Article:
When we’re in the middle of grief, sometimes we make promises to ourselves or about ourselves that don’t serve us well later.
For example, a few weeks after I returned to work, I had a conversation with a coworker friend. He and his wife were a couple who we had considered friends. I told him that I’d never date, that we’d always be a little family of three.
At the time, I believed it. But as my grief lessened and the fog lifted, I realized that wasn’t a productive promise to myself.
I couldn’t imagine being with another man, honestly. I’d spent more than half my life with him—almost my entire adult life.
But a friendship I’d had for a long time gradually turned into something more. He was a good guy who was always a good friend. I enjoyed his company—it was nice to have an adult conversation with someone who treated me like a human, not like some broken, fragile person. I didn’t expect him to ask me out. But when he did, I said yes.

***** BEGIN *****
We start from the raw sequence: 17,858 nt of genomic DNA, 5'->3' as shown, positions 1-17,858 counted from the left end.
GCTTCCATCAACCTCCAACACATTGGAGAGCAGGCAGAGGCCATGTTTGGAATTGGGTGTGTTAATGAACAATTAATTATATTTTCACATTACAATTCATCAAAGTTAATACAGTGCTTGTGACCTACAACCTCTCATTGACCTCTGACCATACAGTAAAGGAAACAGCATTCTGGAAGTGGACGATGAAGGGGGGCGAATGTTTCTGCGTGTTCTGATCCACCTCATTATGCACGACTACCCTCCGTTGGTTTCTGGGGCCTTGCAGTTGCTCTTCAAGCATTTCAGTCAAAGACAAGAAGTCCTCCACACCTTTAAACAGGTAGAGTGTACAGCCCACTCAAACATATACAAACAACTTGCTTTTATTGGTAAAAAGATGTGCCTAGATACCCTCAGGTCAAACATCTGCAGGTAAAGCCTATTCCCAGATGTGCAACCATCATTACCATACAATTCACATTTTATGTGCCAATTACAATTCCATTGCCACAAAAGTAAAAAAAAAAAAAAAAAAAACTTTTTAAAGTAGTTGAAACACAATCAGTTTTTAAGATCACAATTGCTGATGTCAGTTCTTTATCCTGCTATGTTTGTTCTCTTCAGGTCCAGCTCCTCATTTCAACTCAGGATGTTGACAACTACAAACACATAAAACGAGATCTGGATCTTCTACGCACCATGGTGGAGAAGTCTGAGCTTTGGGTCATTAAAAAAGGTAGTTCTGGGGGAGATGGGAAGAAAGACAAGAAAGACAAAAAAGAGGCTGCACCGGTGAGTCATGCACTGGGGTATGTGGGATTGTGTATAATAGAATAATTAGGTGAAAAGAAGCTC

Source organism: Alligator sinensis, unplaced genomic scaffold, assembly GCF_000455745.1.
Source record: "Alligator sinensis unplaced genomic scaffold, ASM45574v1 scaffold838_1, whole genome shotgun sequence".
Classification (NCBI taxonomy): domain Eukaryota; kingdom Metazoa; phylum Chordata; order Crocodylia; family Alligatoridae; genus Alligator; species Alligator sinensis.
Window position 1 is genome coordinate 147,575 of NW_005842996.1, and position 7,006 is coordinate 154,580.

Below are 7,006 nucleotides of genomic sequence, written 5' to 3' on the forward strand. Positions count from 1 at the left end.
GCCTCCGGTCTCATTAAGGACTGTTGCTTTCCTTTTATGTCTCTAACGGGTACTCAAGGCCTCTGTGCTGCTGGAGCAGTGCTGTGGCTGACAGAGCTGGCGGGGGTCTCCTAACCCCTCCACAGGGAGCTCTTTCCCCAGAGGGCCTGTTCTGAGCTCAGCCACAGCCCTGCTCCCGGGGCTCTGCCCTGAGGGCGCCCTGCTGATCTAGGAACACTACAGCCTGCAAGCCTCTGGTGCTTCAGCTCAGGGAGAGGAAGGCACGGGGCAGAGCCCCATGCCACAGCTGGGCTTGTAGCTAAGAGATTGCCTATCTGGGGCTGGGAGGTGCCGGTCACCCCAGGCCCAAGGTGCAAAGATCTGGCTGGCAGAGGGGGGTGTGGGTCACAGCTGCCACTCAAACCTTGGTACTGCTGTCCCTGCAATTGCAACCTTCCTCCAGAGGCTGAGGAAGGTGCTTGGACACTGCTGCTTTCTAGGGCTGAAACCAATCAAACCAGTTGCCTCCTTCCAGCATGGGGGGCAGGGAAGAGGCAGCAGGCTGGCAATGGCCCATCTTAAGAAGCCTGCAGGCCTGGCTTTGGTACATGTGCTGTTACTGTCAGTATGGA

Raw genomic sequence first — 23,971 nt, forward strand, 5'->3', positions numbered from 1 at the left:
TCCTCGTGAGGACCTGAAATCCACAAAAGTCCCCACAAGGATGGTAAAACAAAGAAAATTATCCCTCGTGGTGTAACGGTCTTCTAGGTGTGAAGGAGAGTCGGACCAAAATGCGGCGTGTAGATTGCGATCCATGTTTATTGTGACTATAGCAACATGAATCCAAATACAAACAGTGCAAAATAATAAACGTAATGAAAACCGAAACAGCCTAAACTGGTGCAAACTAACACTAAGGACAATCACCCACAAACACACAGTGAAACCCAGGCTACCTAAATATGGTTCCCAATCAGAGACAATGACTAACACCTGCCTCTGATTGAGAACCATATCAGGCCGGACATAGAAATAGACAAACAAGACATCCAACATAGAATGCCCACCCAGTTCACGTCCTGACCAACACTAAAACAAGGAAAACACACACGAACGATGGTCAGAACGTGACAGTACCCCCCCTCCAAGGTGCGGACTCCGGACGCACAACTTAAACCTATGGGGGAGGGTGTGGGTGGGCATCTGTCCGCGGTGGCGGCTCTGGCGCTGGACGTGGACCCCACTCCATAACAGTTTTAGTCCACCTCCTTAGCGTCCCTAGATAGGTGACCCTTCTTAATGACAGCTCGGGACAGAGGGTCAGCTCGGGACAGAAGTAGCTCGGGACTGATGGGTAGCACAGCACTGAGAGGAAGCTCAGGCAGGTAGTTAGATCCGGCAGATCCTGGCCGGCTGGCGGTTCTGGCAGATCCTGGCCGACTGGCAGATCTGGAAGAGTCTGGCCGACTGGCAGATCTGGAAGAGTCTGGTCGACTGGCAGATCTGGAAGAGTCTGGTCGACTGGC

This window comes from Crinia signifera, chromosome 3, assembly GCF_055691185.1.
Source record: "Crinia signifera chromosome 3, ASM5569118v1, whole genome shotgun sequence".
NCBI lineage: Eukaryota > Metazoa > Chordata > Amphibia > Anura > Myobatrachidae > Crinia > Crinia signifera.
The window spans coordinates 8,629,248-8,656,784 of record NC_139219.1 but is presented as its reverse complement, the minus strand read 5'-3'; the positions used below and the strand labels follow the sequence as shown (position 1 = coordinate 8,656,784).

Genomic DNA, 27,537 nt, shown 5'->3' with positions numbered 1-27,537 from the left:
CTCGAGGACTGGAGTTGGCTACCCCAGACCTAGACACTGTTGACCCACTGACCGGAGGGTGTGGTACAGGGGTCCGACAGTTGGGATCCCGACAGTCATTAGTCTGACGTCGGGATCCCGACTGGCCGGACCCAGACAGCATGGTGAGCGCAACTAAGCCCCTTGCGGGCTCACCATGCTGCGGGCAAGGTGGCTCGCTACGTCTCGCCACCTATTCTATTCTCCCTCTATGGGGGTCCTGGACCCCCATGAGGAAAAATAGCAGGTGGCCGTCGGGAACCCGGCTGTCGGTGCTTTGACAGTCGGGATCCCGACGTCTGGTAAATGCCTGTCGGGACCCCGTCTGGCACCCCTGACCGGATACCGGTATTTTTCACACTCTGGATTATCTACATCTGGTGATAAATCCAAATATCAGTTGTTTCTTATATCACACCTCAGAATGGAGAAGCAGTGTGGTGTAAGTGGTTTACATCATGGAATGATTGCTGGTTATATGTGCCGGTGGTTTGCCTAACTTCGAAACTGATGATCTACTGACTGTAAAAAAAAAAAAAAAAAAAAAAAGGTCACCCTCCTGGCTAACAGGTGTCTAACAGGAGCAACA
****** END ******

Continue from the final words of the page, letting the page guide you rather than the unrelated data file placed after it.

My coworker friend was surprised. “I thought you said you’d never date again.”
Huh. Well, that wasn’t very practical of me, was it? I was young with the rest of my life in front of me. Even my late husband expected me to move on with my life and remarry someday.
It’s OK to break promises to ourselves that we make when we’re not thinking clearly from grief. It’s OK to move on with our lives.
Make a promise to be kind to ourselves. Make a promise to live life. Make a promise to find ourselves again.
These are promises are the ones worth keeping.